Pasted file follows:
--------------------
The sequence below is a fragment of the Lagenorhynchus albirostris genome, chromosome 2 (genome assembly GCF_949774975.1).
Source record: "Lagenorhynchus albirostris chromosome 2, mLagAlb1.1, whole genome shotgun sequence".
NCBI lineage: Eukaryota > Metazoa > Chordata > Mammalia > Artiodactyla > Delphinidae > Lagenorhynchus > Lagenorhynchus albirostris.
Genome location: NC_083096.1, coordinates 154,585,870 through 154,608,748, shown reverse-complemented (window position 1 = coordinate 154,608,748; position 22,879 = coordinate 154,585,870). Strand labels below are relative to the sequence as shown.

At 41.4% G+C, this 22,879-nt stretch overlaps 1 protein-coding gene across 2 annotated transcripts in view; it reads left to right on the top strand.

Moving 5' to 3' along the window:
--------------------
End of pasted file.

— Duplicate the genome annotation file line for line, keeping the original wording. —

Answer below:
The sequence below is a fragment of the Lagenorhynchus albirostris genome, chromosome 2 (genome assembly GCF_949774975.1).
Source record: "Lagenorhynchus albirostris chromosome 2, mLagAlb1.1, whole genome shotgun sequence".
NCBI lineage: Eukaryota > Metazoa > Chordata > Mammalia > Artiodactyla > Delphinidae > Lagenorhynchus > Lagenorhynchus albirostris.
Genome location: NC_083096.1, coordinates 154,585,870 through 154,608,748, shown reverse-complemented (window position 1 = coordinate 154,608,748; position 22,879 = coordinate 154,585,870). Strand labels below are relative to the sequence as shown.

At 41.4% G+C, this 22,879-nt stretch overlaps 1 protein-coding gene across 2 annotated transcripts in view; it reads left to right on the top strand.

Moving 5' to 3' along the window: